It's ironic that I read this on Father's Day since one of the theme topics of this story is absent fathers. Do you see how many shelves I chose to describe this book? It's hard to know where to start reviewing it. The book puts a lump in my throat because it parallels Of Mice and Men, one of the saddest stories ever (it also makes me want to read it again) and because the characters just make me want to cry. I see lots of echoes of other characters and plot lines in here. Polisner's narrator is overwhelmingly real and reminds me a lot of John Green's Augustus Waters in The Fault in Our Stars - vulnerable, tough, angsty, confused, romantic, clumsy, all boy; and Jaycee reminds me of Hazel - strong, wise, witty, hopeful, irresistible and forgiving. It's funny because I wasn't sure I liked the characters at first in The Fault in Our Stars, just like I wasn't sure I liked Nick at first - they were just so blunt when talking about things. Then, as I gave them a chance and kept reading, I ended up loving them. I think it's just that I'm not used to being in a teenager's head! Scooter's story reminds me of The Confessions of Max Tivoli, a truly unforgettable, strange, and heartbreaking novel. One of my favorite lines of the book comes from Scooter's mom: " the scheme of things, a lifetime of hellos meant way more than one last little goodbye." That made me cry because it made me think of one of my best friends dying two years ago and my regret about not saying some things I wished I had said, especially one last goodbye. The way Star Wars is interwoven with Scooter's character reminds me of Tom Angleberger's brilliant series and the wise and wonderful Dwight. There are lots you could use this book for - it's a quest story, it has a reluctant hero, allusions, foreshadowing, etc., but most of all, just hand it to your (teen) students and kids and let them read it. Then talk about it because they're going to want to! "'It's just that everything's always so broken, you know Nick? People leave. People die. New, stupider people come (I love that line). People are there and then gone. And you just have to sit there and take it. Deal with it. Accept it for what it is. But maybe once in a while you get a chance to fix it. At least a little. Or at least try. Or pretend that you can. Sometimes you just want to know that you tried.'" - Jaycee (How could you not love her?!)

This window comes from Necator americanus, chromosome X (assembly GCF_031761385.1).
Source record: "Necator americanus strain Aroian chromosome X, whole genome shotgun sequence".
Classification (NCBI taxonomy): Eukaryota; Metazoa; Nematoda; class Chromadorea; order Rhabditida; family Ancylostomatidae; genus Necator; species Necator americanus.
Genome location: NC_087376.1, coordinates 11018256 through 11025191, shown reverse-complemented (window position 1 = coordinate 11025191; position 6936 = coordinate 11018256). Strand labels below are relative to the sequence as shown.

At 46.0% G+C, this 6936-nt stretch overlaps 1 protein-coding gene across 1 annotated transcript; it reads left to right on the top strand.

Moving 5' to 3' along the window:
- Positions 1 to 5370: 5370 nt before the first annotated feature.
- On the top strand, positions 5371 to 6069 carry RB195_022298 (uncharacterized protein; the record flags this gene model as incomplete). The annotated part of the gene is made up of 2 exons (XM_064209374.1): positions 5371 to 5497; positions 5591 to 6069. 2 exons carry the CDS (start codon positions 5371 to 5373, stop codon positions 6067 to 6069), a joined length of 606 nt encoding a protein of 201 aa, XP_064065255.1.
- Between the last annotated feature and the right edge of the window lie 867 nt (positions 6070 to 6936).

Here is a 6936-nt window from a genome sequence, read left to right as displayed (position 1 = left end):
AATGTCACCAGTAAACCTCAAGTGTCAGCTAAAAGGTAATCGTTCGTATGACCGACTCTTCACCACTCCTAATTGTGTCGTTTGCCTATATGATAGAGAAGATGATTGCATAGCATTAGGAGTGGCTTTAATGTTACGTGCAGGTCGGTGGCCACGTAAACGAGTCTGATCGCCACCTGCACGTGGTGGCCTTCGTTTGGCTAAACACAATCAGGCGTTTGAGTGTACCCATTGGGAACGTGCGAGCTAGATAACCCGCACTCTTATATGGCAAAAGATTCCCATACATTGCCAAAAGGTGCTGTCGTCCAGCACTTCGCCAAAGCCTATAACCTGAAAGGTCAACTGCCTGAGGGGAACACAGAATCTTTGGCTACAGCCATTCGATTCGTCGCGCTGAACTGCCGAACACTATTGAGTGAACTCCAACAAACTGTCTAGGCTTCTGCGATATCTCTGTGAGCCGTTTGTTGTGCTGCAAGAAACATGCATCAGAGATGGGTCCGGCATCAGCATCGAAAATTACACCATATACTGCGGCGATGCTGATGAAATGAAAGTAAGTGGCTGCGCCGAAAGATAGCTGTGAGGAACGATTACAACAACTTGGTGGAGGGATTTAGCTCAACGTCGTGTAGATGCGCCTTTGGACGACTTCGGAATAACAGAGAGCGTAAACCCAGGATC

And the Mountains Echoed

I had the privilege of seeing Khaled Hosseini at the Main Branch of the Cincinnati Public Library, in partnership with Joseph-Beth Booksellers.  It was an amazing evening - over 1,000 people attended!  Hosseini is brilliant and funny and told us a lot about his writing process.
Here are some snippets from his talk that I loved:
- Practicing medicine (he's also a doctor!!) was like an arranged marriage - after awhile it's not so bad.  Writing was like my high school sweetheart.
- You write the book and other people tell you what it's about.
- My ideas are inspired in retrospect.  I start writing and then realize later what inspired it.
- This novel is shaped like a tree.  The children are the trunk and it spans out from there.  I reach a watershed moment when I no longer have control over my characters.  It's a process of discovery rather than making things up.
- I'm interested in growing as a writer.  I don't want to rely on formula.
- This novel is more ambitious in its structure and arc.  It's more ambiguous.  I'm not interested in writing the type of characters in Kite Runner any more -  either evil or angelic.  I want to expand the mystery of human behavior instead of giving answers.
- Within family is the experience of being human.